Children Take Note Of When You Take Notes

| Right | January 25, 2013

(I am at small cupcake store. I have Php100 (around $2.50), which is the exact amount for the two cupcakes I purchase. Next to me is a shifty woman with two rowdy kids. I order and leave my money on the counter. When I get my cupcakes, the money is gone, so I assume my cupcakes are paid. I’m about to leave, when the store owner says she hasn’t received payment.)

Me: “I already paid, miss. I left the money on the counter.”

(She looks down on the counter, and on the floor, but it isn’t there. I am about to take out another 100, doubting if my memory was fine or if the money flew away, when the owner makes a small gaze at the other woman, who quickly notices it.)

Lady: “So, what? You’re blaming me? Why am I to be responsible for some girl who’s whiter? Does that mean she’s not going to cheat you? She didn’t leave any money on the counter!”

(In the Philippines, like America, there’s some racism on the skin color as well. I’m unnaturally white for a Filipino, which hints to everyone about my Spanish ancestry. I’m part Spanish, but dominantly Filipino. Anyone with light skin are automatically assumed to be of Spanish heritage while tan and darker are pure Filipino ancestry. Because of the Spanish colonization back in the early day, some still believe that Spanish-lineage people look down on Filipinos. The lady goes on a rant about how hard her life is as a mother of two, and refuses to be a victim of a, as she puts it, a Spaniard. I keep a cool and unemotional face, but the owner, who triggered the woman’s anger, begins cowering. Finally, her little boy, who looks like he would want nothing more than to leave the kiosk and find a bathroom, butts in.)

Boy: “Mom, I really have to pee. Can’t you just give them back the money you got on the counter a while ago and we can go?”

(The mom’s face turns red, grabs her bag, dumps a crumpled 100 on the counter, turns on her heel, and leaves with her nose in the air.)

Me: “Merry Christmas!”

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Crouching Tiger, Hidden Powers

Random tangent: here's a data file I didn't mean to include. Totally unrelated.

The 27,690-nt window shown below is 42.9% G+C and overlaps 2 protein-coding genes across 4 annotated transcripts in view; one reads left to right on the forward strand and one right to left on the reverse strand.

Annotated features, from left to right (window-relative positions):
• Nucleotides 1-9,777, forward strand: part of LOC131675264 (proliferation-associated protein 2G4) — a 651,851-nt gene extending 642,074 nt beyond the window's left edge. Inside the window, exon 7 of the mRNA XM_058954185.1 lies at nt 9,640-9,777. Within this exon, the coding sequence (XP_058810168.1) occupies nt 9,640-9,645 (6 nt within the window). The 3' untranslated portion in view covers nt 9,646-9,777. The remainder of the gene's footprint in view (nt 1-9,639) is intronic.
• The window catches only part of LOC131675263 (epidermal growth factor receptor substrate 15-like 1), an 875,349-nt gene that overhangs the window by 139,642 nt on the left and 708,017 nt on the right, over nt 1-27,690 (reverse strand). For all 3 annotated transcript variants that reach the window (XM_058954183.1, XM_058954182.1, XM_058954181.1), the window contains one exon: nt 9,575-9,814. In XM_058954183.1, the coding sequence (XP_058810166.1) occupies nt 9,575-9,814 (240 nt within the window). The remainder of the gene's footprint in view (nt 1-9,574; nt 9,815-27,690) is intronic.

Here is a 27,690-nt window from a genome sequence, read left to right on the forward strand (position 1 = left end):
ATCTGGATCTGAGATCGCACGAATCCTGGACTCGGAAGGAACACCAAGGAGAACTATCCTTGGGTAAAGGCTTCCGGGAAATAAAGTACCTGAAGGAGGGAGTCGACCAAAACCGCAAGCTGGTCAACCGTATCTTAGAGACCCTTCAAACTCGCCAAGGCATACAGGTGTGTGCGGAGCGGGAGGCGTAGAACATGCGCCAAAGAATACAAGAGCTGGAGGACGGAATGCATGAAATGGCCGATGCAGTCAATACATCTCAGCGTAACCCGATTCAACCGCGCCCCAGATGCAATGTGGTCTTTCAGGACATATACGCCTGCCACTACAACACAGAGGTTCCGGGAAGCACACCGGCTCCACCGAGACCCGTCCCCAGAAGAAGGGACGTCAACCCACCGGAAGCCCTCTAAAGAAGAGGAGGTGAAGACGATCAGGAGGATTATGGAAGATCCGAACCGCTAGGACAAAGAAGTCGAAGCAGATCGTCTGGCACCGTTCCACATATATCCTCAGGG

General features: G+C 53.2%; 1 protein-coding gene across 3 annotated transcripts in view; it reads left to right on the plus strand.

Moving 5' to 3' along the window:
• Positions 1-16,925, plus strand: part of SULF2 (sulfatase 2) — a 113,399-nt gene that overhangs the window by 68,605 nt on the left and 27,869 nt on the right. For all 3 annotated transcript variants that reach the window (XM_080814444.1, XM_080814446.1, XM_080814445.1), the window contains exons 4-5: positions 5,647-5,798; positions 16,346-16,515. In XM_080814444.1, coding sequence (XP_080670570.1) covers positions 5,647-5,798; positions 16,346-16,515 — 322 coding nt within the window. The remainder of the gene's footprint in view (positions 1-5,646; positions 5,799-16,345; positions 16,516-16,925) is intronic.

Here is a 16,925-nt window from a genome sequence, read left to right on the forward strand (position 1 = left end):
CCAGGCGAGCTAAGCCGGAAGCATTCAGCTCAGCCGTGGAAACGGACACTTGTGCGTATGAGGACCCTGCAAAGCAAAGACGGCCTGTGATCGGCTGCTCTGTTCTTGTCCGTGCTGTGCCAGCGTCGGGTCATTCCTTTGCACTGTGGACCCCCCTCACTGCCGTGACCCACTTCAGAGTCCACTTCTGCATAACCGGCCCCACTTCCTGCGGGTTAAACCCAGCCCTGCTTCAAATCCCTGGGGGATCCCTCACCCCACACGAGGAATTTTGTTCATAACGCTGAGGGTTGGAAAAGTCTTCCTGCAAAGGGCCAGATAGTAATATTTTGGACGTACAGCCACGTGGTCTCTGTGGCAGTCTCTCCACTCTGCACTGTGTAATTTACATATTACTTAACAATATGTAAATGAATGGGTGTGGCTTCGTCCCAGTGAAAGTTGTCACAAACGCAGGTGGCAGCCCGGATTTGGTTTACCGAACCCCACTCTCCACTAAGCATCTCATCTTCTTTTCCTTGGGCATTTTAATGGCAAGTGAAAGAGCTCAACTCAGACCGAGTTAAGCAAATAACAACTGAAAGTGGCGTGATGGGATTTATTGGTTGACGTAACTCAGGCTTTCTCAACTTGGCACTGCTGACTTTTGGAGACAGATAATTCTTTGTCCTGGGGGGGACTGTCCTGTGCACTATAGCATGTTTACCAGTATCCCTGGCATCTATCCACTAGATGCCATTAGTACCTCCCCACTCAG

, , , , , , , | Right | January 14, 2013

(I’m half-Chinese, but with my sunglasses on, people usually can’t tell. I’m fluent in Mandarin. One day I get a text from my friend, a grade-school teacher.)

Friend: “You speak Chinese, right?”

Me: “Yeah, why?”

Friend: “Come down to [intersection] around noon and explain what the f*** is going on.”

(At my lunch break I head down there. On one side of the street is a crowd of school kids, while on the other side an elderly Chinese man with an ice cream cart.)

Kid #1: “I’m gonna do it.”

Kid #2: “No way.”

Kid #1: “Yeah way. I’m fast enough!”

Kid #2: “You’re not Chinese.”

Kid #1: “So?”

Kid #2: “Only [Chinese Name] can do it.”

Kid #1: “I’m gonna do it.”

(Kid #1 dashes across the street, yanks back the cover of the cart, and grabs a handful of ice cream. He takes off, but the vendor catches him, pinning both arms behind his back.)

Vendor: “Ah, three bars? Your total is $9.28.”

Kid #1: “Lemme go!”

(The vendor removes some money from the kid’s pocket with his free hand.)

Vendor: “Cash paid is $20.”

Kid #1: “Yeah, yeah, I know the drill.”

(While still holding the struggling kid, the vendor deposits the $20 in his till and takes out change.)

Vendor: “Your change is $10.72.”

(The vendor puts the change and ice creams in a bag and hands them to the kid, who takes off.)

Vendor: “Have a nice day!”

Kid #2: “Told you.”

Kid #1: “Fine! Okay, [Chinese Name], you do it!”

(A short Chinese boy steps forward. His clothes are patched and despite the weather, he’s not wearing a coat.)

Chinese Kid: “Let us meditate… on the way of the wind.”

(He strikes a ridiculous pose and exhales loudly. The other kids jump back.)

Chinese Kid: “…on the way of the snake…”

(New pose, hissing loudly. The others back away even more.)

Chinese Kid: “…on the way of the hawk.”